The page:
What To Do About a Tax Lien on Property
Can the IRS take your property?
It’s what you’re probably wondering if you’re facing a federal tax lien on property. The critical thing to know is that a lien doesn’t happen without warning, as the IRS provides plenty of notice prior to instating a lien.
Take a look at what you need to know about tax liens. You may be able to stop, prevent, or correct a lien if you act quickly.
IRS Lien on Property
If you don’t pay your tax debt, the government can make a legal claim, or lien, against your personal or business property. This lien applies to all physical property and financial assets you own. Yes, that means that the government can come after your real estate, personal property, financial assets, and earnings. Liens will apply even if you’ve paid some of your debt.
Prior to instating a lien, the IRS will notify you that you’ve failed to pay your full tax bill. You will receive something called a Notice and Demand for Payment in the mail. If you ignore this document, the IRS will then file a Notice of Federal Tax Lien. The purpose of this document is to let creditors know that the government is making a legal claim to your property.
How To Get Rid of a Lien
If possible, focus on avoiding a tax lien instead of getting rid of one. Try to file and pay all your taxes on time. If you do fall behind, don’t ignore the IRS’s requests for payments. You have a window after you’ve failed to file or pay taxes where you can apply for debt relief options that include an Installment Agreement (IA), Offer in Compromise (OIC), and Currently Non-Collectible (CNC). These options can help you to avoid fees, penalties, and liens from the IRS.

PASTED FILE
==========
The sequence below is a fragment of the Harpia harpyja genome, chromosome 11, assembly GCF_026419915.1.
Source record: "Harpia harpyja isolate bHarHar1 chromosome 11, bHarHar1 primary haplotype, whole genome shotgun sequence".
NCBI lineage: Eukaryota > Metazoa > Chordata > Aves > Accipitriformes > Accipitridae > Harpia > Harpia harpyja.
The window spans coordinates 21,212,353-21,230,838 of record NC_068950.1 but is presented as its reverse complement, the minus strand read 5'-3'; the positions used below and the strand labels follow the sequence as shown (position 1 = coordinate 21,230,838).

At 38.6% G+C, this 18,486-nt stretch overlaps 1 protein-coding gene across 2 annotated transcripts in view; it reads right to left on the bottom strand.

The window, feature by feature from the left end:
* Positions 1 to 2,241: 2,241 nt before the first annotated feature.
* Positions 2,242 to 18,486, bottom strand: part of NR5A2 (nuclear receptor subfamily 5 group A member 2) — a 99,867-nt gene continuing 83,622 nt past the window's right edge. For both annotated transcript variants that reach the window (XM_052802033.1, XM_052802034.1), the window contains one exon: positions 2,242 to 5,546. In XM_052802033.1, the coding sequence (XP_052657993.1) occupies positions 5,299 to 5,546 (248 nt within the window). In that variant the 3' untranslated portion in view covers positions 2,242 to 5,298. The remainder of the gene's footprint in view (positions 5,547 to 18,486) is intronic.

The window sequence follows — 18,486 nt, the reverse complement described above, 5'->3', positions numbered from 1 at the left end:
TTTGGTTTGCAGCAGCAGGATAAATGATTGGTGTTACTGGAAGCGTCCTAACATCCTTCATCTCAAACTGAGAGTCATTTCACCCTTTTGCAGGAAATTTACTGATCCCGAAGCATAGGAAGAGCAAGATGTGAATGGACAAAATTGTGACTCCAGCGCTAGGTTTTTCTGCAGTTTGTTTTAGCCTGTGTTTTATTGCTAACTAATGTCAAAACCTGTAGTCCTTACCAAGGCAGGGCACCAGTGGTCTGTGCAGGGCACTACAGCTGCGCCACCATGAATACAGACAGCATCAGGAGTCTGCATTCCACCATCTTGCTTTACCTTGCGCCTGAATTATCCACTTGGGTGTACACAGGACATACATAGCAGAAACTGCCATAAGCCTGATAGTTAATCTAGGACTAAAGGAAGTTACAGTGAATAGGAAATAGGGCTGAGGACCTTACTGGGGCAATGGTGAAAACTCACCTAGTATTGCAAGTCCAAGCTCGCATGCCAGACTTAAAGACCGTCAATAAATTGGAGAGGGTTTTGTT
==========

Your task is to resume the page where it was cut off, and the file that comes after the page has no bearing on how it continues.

Paying your full tax debt is the best option for getting rid of a lien after it’s in place. Once your debt is paid, the IRS will release your lien within 30 days of payment. You also have several other avenues to pursue if you’re unable to pay your bill. Here’s a look:
- Discharge of Property: You may be able to file for a “discharge” that removes the lien from a specific property that you own. The IRS has very strict rules for eligibility for this option.
- Subordination: While this option doesn’t remove your lien, it does provide relief by allowing creditors to go before the IRS. This can be important if you need to apply for a mortgage or loan. Again, the IRS has strict eligibility rules.
- Withdrawal: This option removes the IRS’s public Notice of Federal Tax Lien without removing your liability.
In some cases, you may decide that using the equity in your home to satisfy your tax debt is the best option. You can request for the IRS to discharge the lien for an IRS tax lien sale of property. Only by getting approval from the IRS can you transfer the property to the new owner without the lien. Keep in mind that the IRS will closely monitor and document this transaction.
The IRS introduced robust options for IRS lien withdrawal as part of its 2011 Fresh Start program. These options can put you on the fast track to getting your record cleared, even if you aren’t able to pay your tax debt in full. Here’s a look at some of the qualifying factors for IRS lien withdrawal beyond paying your debt in full: